Additionally, Parker’s gift shop became an official Community Voting Center to facilitate voting for the November presidential elections, not only for its own residents and patients, but also for evacuees who were being cared for at Parker, and for community residents whose polling locations were impacted by the storm.

What to do this weekend in Queens


| aaltman@queenscourier.com

SATURDAY, JANUARY 5

Starting at 9 a.m., Church on the  Hill, located at 167-07 35th Avenue, Flushing, will be holding an auction. Items will include collectibles, artwork,  jewelry, antiques, furs, furniture, household items, linens, new and vintage items and more. Door prizes,  lunch, refreshments and take-out will  also be available. Admission is free. For more information, visit churchonthehill.org.

Starting at noon, Bayside Historical Society, located at 208 Totten Avenue, Fort Totten, Bayside, will be holding a Kids Walk-in Workshop. Families are invited to bring their children so that they can enjoy playing and crafting in the Step Back in Time Room, a space dedicated to the young and curious. Admission is $3 per child and free for parents and guardians accompanying children. For more information, call 718-352-1548 or visit baysidehistorical.org.

York College Performing Arts Center, located at 94-20 Guy R. Brewer Boulevard, Jamaica, presents “Black Wall Street,” a play set in 1921 about a small community in Tulsa, Oklahoma inhabited by African Americans, Native Americans and Jews, all fleeing oppression and living and doing business with each other harmoniously. The play begins when the more influential members of the community gather to celebrate the 20-year anniversary of their success, when outside forces threaten to tear down everything they’ve built. Shows start at 3 p.m. and 7 p.m. Tickets are $20 for adults and $10 for students and seniors. For more information, contact Matthew Katz at 718-262-3750 or mkatz@york.cuny.edu, or visit http://www.yorkpac.com.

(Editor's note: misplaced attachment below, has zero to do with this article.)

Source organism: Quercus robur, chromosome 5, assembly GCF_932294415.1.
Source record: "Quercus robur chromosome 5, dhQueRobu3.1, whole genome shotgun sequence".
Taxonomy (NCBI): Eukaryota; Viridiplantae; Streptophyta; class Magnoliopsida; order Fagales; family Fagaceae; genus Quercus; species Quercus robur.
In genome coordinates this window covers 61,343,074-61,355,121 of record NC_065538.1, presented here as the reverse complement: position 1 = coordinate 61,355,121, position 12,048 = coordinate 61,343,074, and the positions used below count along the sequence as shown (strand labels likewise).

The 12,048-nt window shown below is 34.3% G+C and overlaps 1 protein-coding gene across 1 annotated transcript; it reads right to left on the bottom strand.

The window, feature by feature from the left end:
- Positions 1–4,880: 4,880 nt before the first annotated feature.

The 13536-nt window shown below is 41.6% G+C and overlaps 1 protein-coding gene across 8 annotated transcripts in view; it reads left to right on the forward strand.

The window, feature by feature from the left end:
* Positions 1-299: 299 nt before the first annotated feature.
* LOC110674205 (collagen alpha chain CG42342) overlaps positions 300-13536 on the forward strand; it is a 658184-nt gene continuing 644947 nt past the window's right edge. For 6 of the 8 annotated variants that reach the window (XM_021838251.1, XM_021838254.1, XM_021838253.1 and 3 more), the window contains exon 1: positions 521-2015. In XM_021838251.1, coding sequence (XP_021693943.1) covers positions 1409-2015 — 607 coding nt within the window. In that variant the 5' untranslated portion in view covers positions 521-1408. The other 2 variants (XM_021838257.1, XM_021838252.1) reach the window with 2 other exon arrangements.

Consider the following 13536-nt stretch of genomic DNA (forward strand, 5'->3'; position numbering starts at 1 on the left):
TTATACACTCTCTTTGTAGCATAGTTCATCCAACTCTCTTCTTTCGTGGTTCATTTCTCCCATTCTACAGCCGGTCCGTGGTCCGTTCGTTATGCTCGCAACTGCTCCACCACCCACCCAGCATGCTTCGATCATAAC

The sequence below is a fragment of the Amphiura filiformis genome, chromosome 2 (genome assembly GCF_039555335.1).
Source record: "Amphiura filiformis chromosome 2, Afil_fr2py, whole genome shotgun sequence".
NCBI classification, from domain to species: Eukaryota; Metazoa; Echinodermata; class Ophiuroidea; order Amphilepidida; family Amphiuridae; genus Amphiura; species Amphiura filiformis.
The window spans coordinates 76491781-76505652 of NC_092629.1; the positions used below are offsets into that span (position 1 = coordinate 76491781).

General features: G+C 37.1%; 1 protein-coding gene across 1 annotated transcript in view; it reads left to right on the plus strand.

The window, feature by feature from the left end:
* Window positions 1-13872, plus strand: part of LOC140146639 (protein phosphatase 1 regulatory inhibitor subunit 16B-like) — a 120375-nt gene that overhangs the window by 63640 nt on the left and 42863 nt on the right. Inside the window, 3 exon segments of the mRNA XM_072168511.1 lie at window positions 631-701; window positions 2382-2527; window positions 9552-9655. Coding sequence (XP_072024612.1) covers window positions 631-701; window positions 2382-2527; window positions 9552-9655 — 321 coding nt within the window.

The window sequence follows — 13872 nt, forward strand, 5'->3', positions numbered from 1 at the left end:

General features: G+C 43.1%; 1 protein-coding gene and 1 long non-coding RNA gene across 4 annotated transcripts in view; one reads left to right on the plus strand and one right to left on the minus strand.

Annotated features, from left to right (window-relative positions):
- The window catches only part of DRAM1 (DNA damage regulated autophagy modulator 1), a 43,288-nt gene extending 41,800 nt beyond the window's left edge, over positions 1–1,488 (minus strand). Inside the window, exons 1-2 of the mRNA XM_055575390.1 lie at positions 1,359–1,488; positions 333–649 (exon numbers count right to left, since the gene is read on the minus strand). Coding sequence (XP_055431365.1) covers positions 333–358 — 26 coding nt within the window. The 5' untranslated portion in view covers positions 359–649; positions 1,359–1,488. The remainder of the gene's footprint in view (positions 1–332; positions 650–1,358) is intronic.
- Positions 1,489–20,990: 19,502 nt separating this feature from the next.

At 6 p.m., Holy Cross Elementary School, located at 12-01 150th Street, Whitestone, will be holding its 2012 Frenz for a Cause Zumbathon. Zumba instructor Cryss Fitness, along with others, will be leading a 90-minute Zumba class to raise money for the Thoracic Research Fund at Sloane Kettering. For more information, contact Crystal Varellas at 718-629-7762 or cryss.fitness@me.com.

SUNDAY, JANUARY 6

At 9:30 a.m., Temple Tikvah, located at 3315 Hillside Avenue, New Hyde Park, will be holding a blood drive for the new year, sponsored by the Sisterhood of Temple Tikvah. For more information, call 516-746-1120.

At 1 p.m., St. Josaphat’s Church, located at 210th Street and 35th Avenue, Bayside, presents Music
for the Christmas Season. The performance will feature Angelus Choir and guest soloists and is directed by Izabela Grajner-Partyka. All are welcome. Free will contribution. For more information, call 718-229-1663 or visit stjosaphatbayside.org.

ONGOING THRU SUNDAY, JANUARY 6

Beginning at noon, Queens Museum of Art, located in Flushing Meadows-Corona Park, presents “Caribbean: Crossroads of the World,” a show that features more than 400 works, including painting, sculpture, prints, books, photography, film, videos and historic artifacts from various Caribbean nations, Europe, and the United States. “Caribbean: Crossroads of the World” examines the exchange of people, goods, ideas and information between the Caribbean basin, Europe and North America, and explores the impact of these relationships on the Caribbean and how it is imagined. Admission is $5 adults, $2.50 students and senior citizens, and free for children under seven.

Check out more events or submit your own

Lottery hopefuls line up in Queens for $550M Powerball


| mmott@queenscourier.com

THE COURIER/Photo by Melissa Mott

Tonight’s Powerball jackpot is a record $550 million dollars, and all over Queens people have been lining up to buy a ticket.

“I’m hoping to win,” said Gerry from New Hyde Park. “Every so often when there’s a big one I buy each of them. I buy Powerball, Mega Millions, all of them. I plan on setting up my kids up for their futures.”

The Powerball jackpot was raised yesterday to $500 million dollars, and again today to $550 million.